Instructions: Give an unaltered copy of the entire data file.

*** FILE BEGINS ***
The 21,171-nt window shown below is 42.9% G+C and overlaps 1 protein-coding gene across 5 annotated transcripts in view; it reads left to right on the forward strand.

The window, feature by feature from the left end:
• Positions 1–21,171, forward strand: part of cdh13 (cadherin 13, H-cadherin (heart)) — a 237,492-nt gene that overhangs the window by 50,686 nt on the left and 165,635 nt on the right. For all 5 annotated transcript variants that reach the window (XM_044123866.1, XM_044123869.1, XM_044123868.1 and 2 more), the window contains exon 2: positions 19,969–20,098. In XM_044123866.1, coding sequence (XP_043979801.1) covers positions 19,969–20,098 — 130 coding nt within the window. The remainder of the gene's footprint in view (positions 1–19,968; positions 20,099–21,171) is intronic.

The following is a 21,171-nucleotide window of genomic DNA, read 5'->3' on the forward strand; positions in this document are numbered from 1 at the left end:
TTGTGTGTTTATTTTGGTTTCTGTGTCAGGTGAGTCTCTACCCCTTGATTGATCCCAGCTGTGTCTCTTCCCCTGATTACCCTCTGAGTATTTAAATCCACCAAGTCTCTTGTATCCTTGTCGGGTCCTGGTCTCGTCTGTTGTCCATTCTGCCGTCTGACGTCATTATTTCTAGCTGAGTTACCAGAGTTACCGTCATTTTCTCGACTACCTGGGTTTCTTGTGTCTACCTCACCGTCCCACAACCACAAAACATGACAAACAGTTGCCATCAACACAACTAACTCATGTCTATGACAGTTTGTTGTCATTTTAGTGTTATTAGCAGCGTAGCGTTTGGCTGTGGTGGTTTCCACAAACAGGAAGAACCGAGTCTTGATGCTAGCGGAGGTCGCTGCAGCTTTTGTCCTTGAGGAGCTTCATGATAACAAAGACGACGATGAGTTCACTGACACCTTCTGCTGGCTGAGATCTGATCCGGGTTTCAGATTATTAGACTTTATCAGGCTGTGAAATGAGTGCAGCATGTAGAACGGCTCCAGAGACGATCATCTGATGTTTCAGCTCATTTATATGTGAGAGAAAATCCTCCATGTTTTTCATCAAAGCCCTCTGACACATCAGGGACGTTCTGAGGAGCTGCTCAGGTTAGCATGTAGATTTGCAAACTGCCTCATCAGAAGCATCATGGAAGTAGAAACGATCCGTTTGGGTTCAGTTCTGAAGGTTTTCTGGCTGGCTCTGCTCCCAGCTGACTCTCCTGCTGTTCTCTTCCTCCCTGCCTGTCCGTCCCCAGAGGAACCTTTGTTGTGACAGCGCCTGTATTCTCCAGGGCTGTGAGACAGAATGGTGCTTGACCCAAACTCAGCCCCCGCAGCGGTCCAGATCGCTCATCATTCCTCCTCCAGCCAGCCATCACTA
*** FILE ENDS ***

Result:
The 21,171-nt window shown below is 42.9% G+C and overlaps 1 protein-coding gene across 5 annotated transcripts in view; it reads left to right on the forward strand.

The window, feature by feature from the left end:
• Positions 1–21,171, forward strand: part of cdh13 (cadherin 13, H-cadherin (heart)) — a 237,492-nt gene that overhangs the window by 50,686 nt on the left and 165,635 nt on the right. For all 5 annotated transcript variants that reach the window (XM_044123866.1, XM_044123869.1, XM_044123868.1 and 2 more), the window contains exon 2: positions 19,969–20,098. In XM_044123866.1, coding sequence (XP_043979801.1) covers positions 19,969–20,098 — 130 coding nt within the window. The remainder of the gene's footprint in view (positions 1–19,968; positions 20,099–21,171) is intronic.

The following is a 21,171-nucleotide window of genomic DNA, read 5'->3' on the forward strand; positions in this document are numbered from 1 at the left end:
TTGTGTGTTTATTTTGGTTTCTGTGTCAGGTGAGTCTCTACCCCTTGATTGATCCCAGCTGTGTCTCTTCCCCTGATTACCCTCTGAGTATTTAAATCCACCAAGTCTCTTGTATCCTTGTCGGGTCCTGGTCTCGTCTGTTGTCCATTCTGCCGTCTGACGTCATTATTTCTAGCTGAGTTACCAGAGTTACCGTCATTTTCTCGACTACCTGGGTTTCTTGTGTCTACCTCACCGTCCCACAACCACAAAACATGACAAACAGTTGCCATCAACACAACTAACTCATGTCTATGACAGTTTGTTGTCATTTTAGTGTTATTAGCAGCGTAGCGTTTGGCTGTGGTGGTTTCCACAAACAGGAAGAACCGAGTCTTGATGCTAGCGGAGGTCGCTGCAGCTTTTGTCCTTGAGGAGCTTCATGATAACAAAGACGACGATGAGTTCACTGACACCTTCTGCTGGCTGAGATCTGATCCGGGTTTCAGATTATTAGACTTTATCAGGCTGTGAAATGAGTGCAGCATGTAGAACGGCTCCAGAGACGATCATCTGATGTTTCAGCTCATTTATATGTGAGAGAAAATCCTCCATGTTTTTCATCAAAGCCCTCTGACACATCAGGGACGTTCTGAGGAGCTGCTCAGGTTAGCATGTAGATTTGCAAACTGCCTCATCAGAAGCATCATGGAAGTAGAAACGATCCGTTTGGGTTCAGTTCTGAAGGTTTTCTGGCTGGCTCTGCTCCCAGCTGACTCTCCTGCTGTTCTCTTCCTCCCTGCCTGTCCGTCCCCAGAGGAACCTTTGTTGTGACAGCGCCTGTATTCTCCAGGGCTGTGAGACAGAATGGTGCTTGACCCAAACTCAGCCCCCGCAGCGGTCCAGATCGCTCATCATTCCTCCTCCAGCCAGCCATCACTA